The blockage of the Suez Canal caused by a massive container vessel has stoked concerns in Bangladeshi businesses, especially apparel exporters, as the crucial artery for global shipping remains closed for the fifth day in a row.
Ships carrying a large number of Bangladeshi goods are now waiting to transit the shortest maritime route for goods travelling from Asia to Europe.
Around 45,000-50,000 TEUs (twenty feet equivalent units) of containers, which are exported from Bangladesh's Chattogram to Europe each month, cross through the canal via hub ports like that of Colombo, Singapore, and Port Klang of Malaysia.
RMG exporters now apprehend prolonged delays in shipments to buyers.
The delay will add to the supply chain disruption for both exports and imports, inflicting more losses on businesses, said the Bangladesh Garment Manufacturers and Exporters Association (BGMEA).
Many shipping lines have slowed down taking bookings from Europe, which might lead to a raw material crisis in Bangladesh industries, said Ahsanul Haque Chowdhury, president of the Bangladesh Shipping Agents Association (BSAA).
The canal, a vital route of Asia and Europe, blocked by a 224,000-tonne container since Tuesday, is reportedly holding up an estimate of $9.6bn worth of goods each day.
As of Sunday, more than 320 ships are waiting to travel through the waterway, reported the UK-based The Independent. The international media also reported that it might take around 10 days to clear the canal.
When contacted, AM Chowdhury Selim, vice-president of the BGMEA, told The Business Standard, "Huge exported goods from Bangladesh have been stuck on the vessels. As Europe is one of the major destinations for Bangladeshi apparel products, the canal blockage will cause great losses to Bangladesh."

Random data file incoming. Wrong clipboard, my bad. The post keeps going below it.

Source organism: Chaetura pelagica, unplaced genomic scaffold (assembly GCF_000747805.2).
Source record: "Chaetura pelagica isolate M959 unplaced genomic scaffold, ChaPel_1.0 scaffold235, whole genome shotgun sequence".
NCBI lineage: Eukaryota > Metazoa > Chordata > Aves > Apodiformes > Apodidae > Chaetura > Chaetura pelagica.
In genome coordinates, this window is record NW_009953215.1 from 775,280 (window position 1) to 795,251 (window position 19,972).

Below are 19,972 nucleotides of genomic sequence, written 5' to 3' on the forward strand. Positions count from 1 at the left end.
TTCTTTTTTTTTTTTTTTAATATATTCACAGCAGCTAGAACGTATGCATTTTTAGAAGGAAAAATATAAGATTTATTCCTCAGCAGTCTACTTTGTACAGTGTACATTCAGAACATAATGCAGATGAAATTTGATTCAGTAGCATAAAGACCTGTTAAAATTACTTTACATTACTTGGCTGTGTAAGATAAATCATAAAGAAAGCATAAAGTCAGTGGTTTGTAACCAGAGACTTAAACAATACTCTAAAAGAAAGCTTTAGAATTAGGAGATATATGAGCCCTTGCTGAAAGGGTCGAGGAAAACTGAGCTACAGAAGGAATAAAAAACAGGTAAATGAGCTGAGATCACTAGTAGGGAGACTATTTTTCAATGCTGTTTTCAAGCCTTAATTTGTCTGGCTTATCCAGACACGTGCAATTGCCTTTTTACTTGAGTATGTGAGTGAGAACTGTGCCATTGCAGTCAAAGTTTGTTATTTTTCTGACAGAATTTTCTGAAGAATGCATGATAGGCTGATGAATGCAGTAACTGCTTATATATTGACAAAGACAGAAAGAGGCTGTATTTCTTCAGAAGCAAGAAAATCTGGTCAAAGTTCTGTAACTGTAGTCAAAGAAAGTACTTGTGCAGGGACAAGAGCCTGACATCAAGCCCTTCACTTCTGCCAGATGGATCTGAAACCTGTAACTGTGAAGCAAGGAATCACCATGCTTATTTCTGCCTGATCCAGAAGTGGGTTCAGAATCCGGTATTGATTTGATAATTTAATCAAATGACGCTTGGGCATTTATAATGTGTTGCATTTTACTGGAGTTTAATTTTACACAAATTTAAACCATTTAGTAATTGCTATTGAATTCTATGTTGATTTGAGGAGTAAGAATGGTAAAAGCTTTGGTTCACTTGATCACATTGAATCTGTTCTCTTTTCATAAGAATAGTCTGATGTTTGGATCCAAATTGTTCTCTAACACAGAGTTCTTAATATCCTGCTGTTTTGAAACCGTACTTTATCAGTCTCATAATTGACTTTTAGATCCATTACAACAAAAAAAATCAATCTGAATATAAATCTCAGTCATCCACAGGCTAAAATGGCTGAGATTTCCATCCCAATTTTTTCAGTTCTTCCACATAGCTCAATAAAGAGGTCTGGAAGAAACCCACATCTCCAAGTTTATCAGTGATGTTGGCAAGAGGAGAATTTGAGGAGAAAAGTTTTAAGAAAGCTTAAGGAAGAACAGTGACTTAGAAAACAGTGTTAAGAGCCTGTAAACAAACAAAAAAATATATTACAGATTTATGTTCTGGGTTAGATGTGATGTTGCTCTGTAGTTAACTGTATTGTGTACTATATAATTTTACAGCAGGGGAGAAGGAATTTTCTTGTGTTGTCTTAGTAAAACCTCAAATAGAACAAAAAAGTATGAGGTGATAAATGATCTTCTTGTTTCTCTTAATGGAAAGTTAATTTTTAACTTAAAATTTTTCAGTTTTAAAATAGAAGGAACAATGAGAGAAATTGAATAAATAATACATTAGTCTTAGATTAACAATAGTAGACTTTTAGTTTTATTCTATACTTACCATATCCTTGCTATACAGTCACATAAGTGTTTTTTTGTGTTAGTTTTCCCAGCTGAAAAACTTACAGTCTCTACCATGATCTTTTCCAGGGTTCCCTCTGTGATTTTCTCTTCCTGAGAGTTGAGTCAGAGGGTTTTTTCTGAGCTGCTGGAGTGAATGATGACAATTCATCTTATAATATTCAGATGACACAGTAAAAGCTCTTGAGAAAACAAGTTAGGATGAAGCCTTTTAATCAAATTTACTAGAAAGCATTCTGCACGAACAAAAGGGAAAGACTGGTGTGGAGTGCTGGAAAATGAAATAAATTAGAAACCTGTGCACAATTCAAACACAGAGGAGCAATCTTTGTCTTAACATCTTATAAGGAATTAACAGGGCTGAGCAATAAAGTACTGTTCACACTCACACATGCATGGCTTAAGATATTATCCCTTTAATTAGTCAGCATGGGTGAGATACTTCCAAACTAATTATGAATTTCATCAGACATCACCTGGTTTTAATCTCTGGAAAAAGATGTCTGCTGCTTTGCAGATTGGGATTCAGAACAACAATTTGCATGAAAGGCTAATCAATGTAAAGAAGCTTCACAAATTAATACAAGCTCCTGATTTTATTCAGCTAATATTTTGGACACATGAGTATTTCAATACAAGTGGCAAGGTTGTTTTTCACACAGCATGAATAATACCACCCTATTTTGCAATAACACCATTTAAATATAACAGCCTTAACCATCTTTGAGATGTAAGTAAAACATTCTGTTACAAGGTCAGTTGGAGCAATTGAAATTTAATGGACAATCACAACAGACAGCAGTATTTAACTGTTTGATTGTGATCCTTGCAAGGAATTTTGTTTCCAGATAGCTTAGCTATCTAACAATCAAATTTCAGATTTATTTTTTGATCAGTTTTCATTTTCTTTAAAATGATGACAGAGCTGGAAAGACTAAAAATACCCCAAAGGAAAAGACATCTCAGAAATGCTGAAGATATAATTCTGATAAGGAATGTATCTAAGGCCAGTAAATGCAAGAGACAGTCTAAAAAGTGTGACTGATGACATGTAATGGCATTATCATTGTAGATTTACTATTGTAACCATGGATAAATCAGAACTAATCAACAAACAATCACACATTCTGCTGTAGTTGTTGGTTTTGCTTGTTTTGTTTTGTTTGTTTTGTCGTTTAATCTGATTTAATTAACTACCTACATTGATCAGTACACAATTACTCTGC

"Many shipments will not reach on time, affecting lead time of the export cargo and buyers will demand discounts, causing a loss for us. If the situation is prolonged, our exports and imports will be impacted," he added.
But, he could not give any amount of Bangladesh goods waiting at either end of the canal. He said there is no confusion that Bangladesh's export-import consignments have been stuck here.
Seeking anonymity, an official of Maersk Bangladesh Limited, a leading shipping line company, "We are not sure now which goods have got stuck in the maritime traffic jam."
The 120-mile canal between the Red Sea and the Mediterranean separates Africa from the Middle East and Asia and is also the shortest route between Asia and Europe.
However, shippers said if the crisis prolongs, they will use alternative routes, but which will be time-consuming and cause a hike in freight costs as well.
Ajmir Hossain Chowdhury, director at the BSAA and also head of Operation and Logistics at the MSC Mediterranean Shipping Company Bangladesh Ltd, told The Business Standard, "Around 60% of Bangladesh's RMG cargoes go to Europe using the canal. Many Bangladesh cargoes are waiting to cross the canal."
A vessel takes 18-20 days to reach Europe from Colombo, 20-23 days from Singapore and around 27 days from Port Klang.
Chittagong Chamber of Commerce and Industries President Mahbubul Alam said, "The crisis is yet to hit Bangladesh hard. If the crisis prolongs, Bangladeshi traders will have to bear the brunt along with others who use the route.